After years of helping the Stockton Lake area repopulate its osprey numbers by making nest boxes available for the large birds, Liberty Utilities-Empire District has turned its focus on another avian species in desperate need of assistance: the peregrine falcon.
The Joplin utility company has installed two peregrine falcon nesting boxes on stacks at its power plants on State Line Road and in La Russell, with a third box planned later this month at the plant in Riverton, Kansas. The project is a collaboration with the Missouri Department of Conservation.
"This is a story about peregrine falcons, but really, it goes beyond that," said Becky Heffren, environmental coordinator with Liberty.
Peregrines are native to Missouri, historically nesting in small numbers on bluffs along the Mississippi, Missouri and Gasconade rivers. By the late 1800s, only a few pairs remained in the state, according to the Missouri Department of Conservation, and the species was nearly eradicated in the 1950s and '60s because of the use of DDT and other harmful pesticides.
Reintroduction projects have been relatively successful, but the species is still listed as endangered in Missouri, said Joe DeBold, an urban wildlife biologist with the department.
A 'perfect' solution
Peregrines are the fastest species on the planet with the ability to reach 200 mph in flight, DeBold said. They hunt starlings, pigeons and other city birds that many residents consider a nuisance, watching for their prey from high perches and attacking them at high speed with tucked wings to decrease their aerodynamic drag.
That was the problem at Liberty Utilities' plants, Heffren said. Flocks of pigeons nesting in the plants left behind lots of droppings, which can cause health and safety issues for employees, she said. Noisy bird cannons and roosting spikes didn't quite do the trick to get rid of them, so when the Missouri Department of Conservation last year pitched a collaboration with Liberty to attract a raptor to its plants, officials were quick to agree, she said.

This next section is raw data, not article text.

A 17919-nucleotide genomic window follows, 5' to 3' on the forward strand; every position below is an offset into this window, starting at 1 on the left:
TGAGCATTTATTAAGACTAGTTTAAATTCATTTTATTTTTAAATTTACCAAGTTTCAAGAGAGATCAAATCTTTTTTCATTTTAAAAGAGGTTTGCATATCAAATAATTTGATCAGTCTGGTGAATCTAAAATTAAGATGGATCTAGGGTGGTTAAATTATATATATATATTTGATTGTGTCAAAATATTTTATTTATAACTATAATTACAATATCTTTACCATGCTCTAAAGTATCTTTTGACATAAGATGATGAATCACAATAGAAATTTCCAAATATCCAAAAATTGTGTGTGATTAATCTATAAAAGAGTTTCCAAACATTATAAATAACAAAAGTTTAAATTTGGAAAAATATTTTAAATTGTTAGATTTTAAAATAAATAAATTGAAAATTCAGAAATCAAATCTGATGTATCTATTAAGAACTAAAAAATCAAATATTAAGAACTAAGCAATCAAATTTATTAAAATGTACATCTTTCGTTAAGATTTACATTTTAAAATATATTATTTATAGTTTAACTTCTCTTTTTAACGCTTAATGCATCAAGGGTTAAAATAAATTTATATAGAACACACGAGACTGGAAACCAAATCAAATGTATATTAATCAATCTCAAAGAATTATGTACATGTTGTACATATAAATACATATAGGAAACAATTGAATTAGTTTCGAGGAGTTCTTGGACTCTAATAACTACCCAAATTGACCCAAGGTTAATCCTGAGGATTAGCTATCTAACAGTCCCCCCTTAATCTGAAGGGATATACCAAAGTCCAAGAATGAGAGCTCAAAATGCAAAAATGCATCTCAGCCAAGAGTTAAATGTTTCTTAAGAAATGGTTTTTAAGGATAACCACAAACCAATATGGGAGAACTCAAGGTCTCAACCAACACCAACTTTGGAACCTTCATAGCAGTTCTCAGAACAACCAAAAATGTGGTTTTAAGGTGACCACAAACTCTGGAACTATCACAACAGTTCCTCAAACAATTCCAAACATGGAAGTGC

"(The nesting boxes) are perfect," Heffren said. "MDC gets to re-establish an endangered species, and we get biological control of the pigeons."
Peregrines are rock dwellers, using cliffs and ledges in the wild and skyscrapers and other buildings in urban areas as the setting in which to raise their young. It's partly for that reason that the bird has been slower to recover in Missouri, as their natural nesting sites are limited, DeBold said.
"We know we continuously have new nests coming along," said DeBold, who has led Missouri's peregrine falcon recovery program since 2011. "But we still don't have a wild, naturally occurring nest. All the nests we have active in Missouri are through artificial nest boxes."
That's what makes Liberty Utilities' new boxes so important, he said. Most of his recovery efforts take place in the state's urban areas, and he has "high interest" in studying Southwest Missouri further.
"The Joplin and Springfield areas are where I really think we're missing something, so it's nice to hear some of these generating stations are (working) on this," he said. "When I get to build partnerships with someone like (Liberty), that's what makes this whole thing go round. Without those host sites, this would not be possible."
Falcons nesting in Missouri are expected to return from their winter migration in late March or early April, and Liberty employees are watching their boxes for any that decide to take up residence in them.
"We hope that they'll discover our sites," Heffren said.
Stockton Lake osprey
This isn't Liberty Utilities' first foray into the avian world. In 2015, it launched its successful Osprey Cam, taking viewers to a nesting box on Stockton Lake to watch the large raptor colloquially known as a "fish hawk" or "fish eagle" up close and personal. A mated pair of osprey has taken up residence in the nest every year since, raising three or four chicks each spring.
The osprey nesting box program began several years ago after a nest burned when it came in contact with an energized electric line, damaging an Empire transmission tower and interrupting electric service to customers. A nest was moved from the transmission tower and installed in a box at Stockton Lake. The company now has approximately a dozen osprey nest boxes around the lake, and all have been thought to have been occupied in years past.
As Osprey Cam viewers eagerly await the return of the pair that they affectionately call Mom and Dad, which could be as early as mid-March, experts say the birds' presence around Stockton Lake, and indeed around the rest of Missouri's waterways, is a good sign. Osprey, which had stopped breeding in Missouri before the DDT era, have made a "significant" comeback in the state in recent years, said Kyle Hedges, a wildlife management biologist with the Missouri Department of Conservation.
"About 30 or 40 years ago, I don't know that there were just a handful of nests in the state, if there were any, and now (at) just Stockton Lake alone I know of nine or 10 nests," he said. "They're just all over the place."
Osprey are important to the state's ecosystem because they can be regarded as a marker of healthy waterways, Hedges said. Fish are known to accumulate toxins from poor water quality, and the detrimental effects of those toxins can work up the food chain into the predators, such as osprey, that eat fish, he said.
"When we have thriving osprey populations, it shows we have, for the most part, good clean water," he said.